Metformin, a drug which is now universally accepted as the first line pharmacological treatment for Type 2 diabetes does have a recognised list of side effects and cautions. These include gastrointestinal symptoms and guidance regarding renal function. Indeed, NICE advise a dose reduction in patients whose eGFR falls to between 35-40 and to discontinue when eGFR falls below 30 (although there is evidence to suggest that it is safe in patients with lower values). However, there are other less well known issues which are often not recognised. Lactic acidosis, myalgia and taste disturbance are not uncommon. However, despite being recognised in 1969, the impact of Metformin on Vitamin B12 levels is often poorly recognised or ignored. Vitamin B12 is a water-soluble vitamin that plays a very fundamental role in DNA synthesis, optimal haemopoesis and neurological function. As a result, vitamin B12 deficiency presents with features of haematological and neuro-cognitive dysfunction. Decrease in vitamin B12 absorption and levels following Metformin use typically starts as early as the 4th month. Clinically overt features of vitamin B12 deficiency manifest by 5–10 years owing to the large body stores in the liver mainly that are not quickly depleted. The proposed mechanisms to explain Metformin induced vitamin B12 deficiency among patients with T2DM include: alterations in small bowel motility which stimulates bacterial overgrowth and consequential vitamin B12 deficiency, competitive inhibition or inactivation of vitamin B12 absorption and alterations in intrinsic factor (IF) levels. Metformin has also been shown to inhibit the calcium dependent absorption of the vitamin B12-IF complex at the terminal ileum. This inhibitory effect is reversed with calcium supplementation. Recent evidence regarding the impact of Metformin on B12 comes from paper in a recent issue of JCEM. The study reviewed patients previously enrolled in the diabetes prevention programme where the Metformin arm received 850mg bd. After 5 years of the study, low B12 levels affected 4.3% of the Metformin group and 2.3% of the placebo group. Those taking Metformin were more likely to have anaemia, regardless of their B12 status whilst those patients with low B12 were more likely to have a peripheral neuropathy. Given the link between Metformin and B12 deficiency and its clinical impact, patients should have their B12 intermittently measured and replaced if found to be low.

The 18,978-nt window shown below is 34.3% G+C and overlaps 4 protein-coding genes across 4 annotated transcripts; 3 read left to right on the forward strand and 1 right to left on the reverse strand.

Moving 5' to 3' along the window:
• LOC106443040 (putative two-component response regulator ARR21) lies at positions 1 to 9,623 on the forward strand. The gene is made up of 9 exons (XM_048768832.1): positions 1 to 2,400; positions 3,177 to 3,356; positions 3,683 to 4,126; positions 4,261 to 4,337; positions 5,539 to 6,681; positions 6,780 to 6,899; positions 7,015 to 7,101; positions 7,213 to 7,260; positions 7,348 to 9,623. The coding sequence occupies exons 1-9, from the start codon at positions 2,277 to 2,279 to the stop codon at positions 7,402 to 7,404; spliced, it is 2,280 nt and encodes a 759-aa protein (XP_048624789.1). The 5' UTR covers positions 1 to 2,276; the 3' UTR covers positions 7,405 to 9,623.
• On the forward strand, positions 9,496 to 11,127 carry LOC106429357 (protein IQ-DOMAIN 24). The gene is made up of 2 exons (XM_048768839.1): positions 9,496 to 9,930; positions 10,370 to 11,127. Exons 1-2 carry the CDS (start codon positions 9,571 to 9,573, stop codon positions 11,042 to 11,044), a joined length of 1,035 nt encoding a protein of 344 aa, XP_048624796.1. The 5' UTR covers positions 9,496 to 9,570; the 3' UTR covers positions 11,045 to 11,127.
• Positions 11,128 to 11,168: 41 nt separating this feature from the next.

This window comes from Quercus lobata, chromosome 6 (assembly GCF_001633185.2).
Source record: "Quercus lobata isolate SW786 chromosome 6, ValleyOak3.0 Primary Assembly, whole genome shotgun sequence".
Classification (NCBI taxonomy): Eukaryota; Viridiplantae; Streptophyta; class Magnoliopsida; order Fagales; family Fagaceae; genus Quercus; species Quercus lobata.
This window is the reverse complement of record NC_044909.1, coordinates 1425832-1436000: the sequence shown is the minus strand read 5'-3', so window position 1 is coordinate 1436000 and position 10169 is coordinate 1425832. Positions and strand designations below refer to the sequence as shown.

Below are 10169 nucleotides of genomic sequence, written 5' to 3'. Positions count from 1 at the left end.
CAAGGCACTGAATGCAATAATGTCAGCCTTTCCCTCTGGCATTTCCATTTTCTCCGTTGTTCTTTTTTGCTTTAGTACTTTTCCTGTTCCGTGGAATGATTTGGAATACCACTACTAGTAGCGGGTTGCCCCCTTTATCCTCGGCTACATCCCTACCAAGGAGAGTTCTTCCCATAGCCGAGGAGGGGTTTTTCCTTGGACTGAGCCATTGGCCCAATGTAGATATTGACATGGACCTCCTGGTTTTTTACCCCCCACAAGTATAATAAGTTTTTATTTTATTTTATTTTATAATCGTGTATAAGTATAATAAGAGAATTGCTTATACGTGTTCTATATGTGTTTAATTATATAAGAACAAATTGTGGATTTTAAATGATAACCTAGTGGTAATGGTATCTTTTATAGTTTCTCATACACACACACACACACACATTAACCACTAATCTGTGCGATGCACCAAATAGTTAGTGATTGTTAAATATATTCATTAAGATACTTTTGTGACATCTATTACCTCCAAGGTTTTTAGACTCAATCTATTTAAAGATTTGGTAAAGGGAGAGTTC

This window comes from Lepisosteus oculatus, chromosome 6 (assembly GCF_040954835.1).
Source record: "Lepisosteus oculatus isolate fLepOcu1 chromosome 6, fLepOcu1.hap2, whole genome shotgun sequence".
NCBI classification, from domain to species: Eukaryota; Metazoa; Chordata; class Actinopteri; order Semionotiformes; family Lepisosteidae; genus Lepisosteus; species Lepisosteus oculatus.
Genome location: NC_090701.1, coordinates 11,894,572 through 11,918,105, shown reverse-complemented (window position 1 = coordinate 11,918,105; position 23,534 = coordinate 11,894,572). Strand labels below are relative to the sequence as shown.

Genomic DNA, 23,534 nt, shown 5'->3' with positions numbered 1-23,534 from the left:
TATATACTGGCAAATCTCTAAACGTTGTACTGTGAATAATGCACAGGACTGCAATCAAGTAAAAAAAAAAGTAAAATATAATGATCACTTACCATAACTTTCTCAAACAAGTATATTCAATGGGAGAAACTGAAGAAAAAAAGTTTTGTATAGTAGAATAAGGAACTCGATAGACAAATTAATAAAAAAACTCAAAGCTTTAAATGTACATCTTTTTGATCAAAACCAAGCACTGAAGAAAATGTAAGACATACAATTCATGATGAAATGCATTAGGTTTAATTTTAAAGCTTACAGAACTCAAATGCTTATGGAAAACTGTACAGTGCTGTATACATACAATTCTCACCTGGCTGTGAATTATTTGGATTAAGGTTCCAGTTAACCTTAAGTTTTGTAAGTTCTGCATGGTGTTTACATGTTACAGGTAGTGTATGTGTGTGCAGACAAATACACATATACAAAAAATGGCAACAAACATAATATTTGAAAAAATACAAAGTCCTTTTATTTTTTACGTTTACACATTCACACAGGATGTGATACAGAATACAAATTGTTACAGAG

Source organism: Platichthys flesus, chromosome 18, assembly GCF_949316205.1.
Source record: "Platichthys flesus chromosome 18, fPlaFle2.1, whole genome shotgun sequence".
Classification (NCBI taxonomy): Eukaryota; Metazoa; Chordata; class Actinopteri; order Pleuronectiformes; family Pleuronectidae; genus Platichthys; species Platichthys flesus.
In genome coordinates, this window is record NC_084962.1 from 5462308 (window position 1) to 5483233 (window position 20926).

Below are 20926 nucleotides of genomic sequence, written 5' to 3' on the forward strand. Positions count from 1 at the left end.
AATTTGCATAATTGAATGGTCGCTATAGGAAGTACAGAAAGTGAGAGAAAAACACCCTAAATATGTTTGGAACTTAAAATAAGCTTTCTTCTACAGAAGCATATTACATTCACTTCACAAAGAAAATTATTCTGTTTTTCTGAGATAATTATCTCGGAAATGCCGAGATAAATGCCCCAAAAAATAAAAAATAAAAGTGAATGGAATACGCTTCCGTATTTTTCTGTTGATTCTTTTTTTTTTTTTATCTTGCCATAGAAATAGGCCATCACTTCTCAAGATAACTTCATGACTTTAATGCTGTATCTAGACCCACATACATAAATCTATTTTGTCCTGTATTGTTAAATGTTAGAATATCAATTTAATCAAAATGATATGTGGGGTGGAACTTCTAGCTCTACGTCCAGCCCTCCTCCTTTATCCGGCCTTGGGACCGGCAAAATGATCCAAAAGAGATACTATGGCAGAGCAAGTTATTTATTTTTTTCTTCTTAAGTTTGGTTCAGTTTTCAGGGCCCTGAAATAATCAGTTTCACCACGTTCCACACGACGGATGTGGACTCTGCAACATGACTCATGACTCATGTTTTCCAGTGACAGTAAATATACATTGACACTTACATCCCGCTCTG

Dr Mark Freeman